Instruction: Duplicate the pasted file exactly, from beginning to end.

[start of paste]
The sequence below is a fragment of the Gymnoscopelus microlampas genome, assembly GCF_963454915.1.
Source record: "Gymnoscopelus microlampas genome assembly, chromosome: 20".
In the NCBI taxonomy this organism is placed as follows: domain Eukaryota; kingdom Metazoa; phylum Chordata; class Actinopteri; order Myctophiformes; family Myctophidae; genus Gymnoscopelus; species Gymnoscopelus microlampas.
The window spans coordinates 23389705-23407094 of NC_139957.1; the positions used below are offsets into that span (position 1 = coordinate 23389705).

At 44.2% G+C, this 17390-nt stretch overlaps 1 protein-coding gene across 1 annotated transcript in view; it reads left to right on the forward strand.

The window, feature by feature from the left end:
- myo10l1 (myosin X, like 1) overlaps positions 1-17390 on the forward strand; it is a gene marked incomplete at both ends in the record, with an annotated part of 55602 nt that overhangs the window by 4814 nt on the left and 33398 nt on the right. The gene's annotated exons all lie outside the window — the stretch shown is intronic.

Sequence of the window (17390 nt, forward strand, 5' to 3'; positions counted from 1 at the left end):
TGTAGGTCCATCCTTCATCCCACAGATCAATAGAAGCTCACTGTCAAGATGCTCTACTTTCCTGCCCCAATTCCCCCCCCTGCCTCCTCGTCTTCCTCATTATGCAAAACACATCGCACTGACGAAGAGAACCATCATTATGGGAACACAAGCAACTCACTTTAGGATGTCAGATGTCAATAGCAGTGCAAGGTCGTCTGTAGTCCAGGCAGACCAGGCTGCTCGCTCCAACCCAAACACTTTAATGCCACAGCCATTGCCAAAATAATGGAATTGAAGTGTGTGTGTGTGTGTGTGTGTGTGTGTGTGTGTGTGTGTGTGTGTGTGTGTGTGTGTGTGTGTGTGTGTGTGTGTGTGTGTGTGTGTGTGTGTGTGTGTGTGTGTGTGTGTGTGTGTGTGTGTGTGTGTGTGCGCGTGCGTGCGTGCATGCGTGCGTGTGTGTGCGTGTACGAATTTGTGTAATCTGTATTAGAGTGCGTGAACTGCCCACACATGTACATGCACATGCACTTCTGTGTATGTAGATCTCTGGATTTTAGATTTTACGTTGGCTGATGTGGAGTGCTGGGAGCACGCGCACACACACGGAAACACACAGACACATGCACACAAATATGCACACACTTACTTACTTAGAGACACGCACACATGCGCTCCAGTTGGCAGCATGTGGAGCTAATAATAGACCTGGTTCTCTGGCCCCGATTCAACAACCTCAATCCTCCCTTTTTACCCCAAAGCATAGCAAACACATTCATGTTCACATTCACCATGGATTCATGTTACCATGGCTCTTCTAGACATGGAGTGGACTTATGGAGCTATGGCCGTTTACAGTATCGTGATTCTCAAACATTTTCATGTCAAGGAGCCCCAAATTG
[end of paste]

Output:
The sequence below is a fragment of the Gymnoscopelus microlampas genome, assembly GCF_963454915.1.
Source record: "Gymnoscopelus microlampas genome assembly, chromosome: 20".
In the NCBI taxonomy this organism is placed as follows: domain Eukaryota; kingdom Metazoa; phylum Chordata; class Actinopteri; order Myctophiformes; family Myctophidae; genus Gymnoscopelus; species Gymnoscopelus microlampas.
The window spans coordinates 23389705-23407094 of NC_139957.1; the positions used below are offsets into that span (position 1 = coordinate 23389705).

At 44.2% G+C, this 17390-nt stretch overlaps 1 protein-coding gene across 1 annotated transcript in view; it reads left to right on the forward strand.

The window, feature by feature from the left end:
- myo10l1 (myosin X, like 1) overlaps positions 1-17390 on the forward strand; it is a gene marked incomplete at both ends in the record, with an annotated part of 55602 nt that overhangs the window by 4814 nt on the left and 33398 nt on the right. The gene's annotated exons all lie outside the window — the stretch shown is intronic.

Sequence of the window (17390 nt, forward strand, 5' to 3'; positions counted from 1 at the left end):
TGTAGGTCCATCCTTCATCCCACAGATCAATAGAAGCTCACTGTCAAGATGCTCTACTTTCCTGCCCCAATTCCCCCCCCTGCCTCCTCGTCTTCCTCATTATGCAAAACACATCGCACTGACGAAGAGAACCATCATTATGGGAACACAAGCAACTCACTTTAGGATGTCAGATGTCAATAGCAGTGCAAGGTCGTCTGTAGTCCAGGCAGACCAGGCTGCTCGCTCCAACCCAAACACTTTAATGCCACAGCCATTGCCAAAATAATGGAATTGAAGTGTGTGTGTGTGTGTGTGTGTGTGTGTGTGTGTGTGTGTGTGTGTGTGTGTGTGTGTGTGTGTGTGTGTGTGTGTGTGTGTGTGTGTGTGTGTGTGTGTGTGTGTGTGTGTGTGTGTGTGTGTGTGTGTGTGCGCGTGCGTGCGTGCATGCGTGCGTGTGTGTGCGTGTACGAATTTGTGTAATCTGTATTAGAGTGCGTGAACTGCCCACACATGTACATGCACATGCACTTCTGTGTATGTAGATCTCTGGATTTTAGATTTTACGTTGGCTGATGTGGAGTGCTGGGAGCACGCGCACACACACGGAAACACACAGACACATGCACACAAATATGCACACACTTACTTACTTAGAGACACGCACACATGCGCTCCAGTTGGCAGCATGTGGAGCTAATAATAGACCTGGTTCTCTGGCCCCGATTCAACAACCTCAATCCTCCCTTTTTACCCCAAAGCATAGCAAACACATTCATGTTCACATTCACCATGGATTCATGTTACCATGGCTCTTCTAGACATGGAGTGGACTTATGGAGCTATGGCCGTTTACAGTATCGTGATTCTCAAACATTTTCATGTCAAGGAGCCCCAAATTG